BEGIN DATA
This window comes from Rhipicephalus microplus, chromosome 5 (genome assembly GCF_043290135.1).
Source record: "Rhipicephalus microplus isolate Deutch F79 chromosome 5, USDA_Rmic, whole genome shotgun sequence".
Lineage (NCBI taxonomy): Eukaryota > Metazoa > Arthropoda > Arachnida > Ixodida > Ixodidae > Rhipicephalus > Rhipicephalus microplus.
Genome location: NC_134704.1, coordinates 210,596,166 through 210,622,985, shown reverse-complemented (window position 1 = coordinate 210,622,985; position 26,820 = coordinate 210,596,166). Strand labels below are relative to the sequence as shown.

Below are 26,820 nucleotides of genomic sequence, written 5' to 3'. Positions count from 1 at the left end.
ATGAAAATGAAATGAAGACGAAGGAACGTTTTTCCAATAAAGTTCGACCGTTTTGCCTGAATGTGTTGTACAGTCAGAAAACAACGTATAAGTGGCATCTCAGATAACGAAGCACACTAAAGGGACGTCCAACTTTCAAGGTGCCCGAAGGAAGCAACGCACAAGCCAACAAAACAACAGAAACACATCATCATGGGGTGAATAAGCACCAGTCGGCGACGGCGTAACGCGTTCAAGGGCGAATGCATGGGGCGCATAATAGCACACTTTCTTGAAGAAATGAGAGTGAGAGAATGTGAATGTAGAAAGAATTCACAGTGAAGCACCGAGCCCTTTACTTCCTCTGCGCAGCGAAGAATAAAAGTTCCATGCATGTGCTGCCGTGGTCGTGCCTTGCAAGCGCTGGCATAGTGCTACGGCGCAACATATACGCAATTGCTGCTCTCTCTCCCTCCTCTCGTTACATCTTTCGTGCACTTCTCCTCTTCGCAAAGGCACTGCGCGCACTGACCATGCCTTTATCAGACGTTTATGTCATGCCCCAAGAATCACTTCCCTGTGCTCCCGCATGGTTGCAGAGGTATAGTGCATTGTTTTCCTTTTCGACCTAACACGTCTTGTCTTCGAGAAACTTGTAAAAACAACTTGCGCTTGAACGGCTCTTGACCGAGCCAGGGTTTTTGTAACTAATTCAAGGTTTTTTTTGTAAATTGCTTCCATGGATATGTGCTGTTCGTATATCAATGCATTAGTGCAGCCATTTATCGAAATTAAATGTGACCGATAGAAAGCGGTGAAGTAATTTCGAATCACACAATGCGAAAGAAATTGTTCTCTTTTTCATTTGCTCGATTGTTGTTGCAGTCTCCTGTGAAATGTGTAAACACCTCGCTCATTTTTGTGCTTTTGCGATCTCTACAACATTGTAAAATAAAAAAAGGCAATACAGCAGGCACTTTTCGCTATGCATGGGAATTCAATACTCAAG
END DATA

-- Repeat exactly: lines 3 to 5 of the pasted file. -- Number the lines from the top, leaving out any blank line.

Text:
Lineage (NCBI taxonomy): Eukaryota > Metazoa > Arthropoda > Arachnida > Ixodida > Ixodidae > Rhipicephalus > Rhipicephalus microplus.
Genome location: NC_134704.1, coordinates 210,596,166 through 210,622,985, shown reverse-complemented (window position 1 = coordinate 210,622,985; position 26,820 = coordinate 210,596,166). Strand labels below are relative to the sequence as shown.

Below are 26,820 nucleotides of genomic sequence, written 5' to 3'. Positions count from 1 at the left end.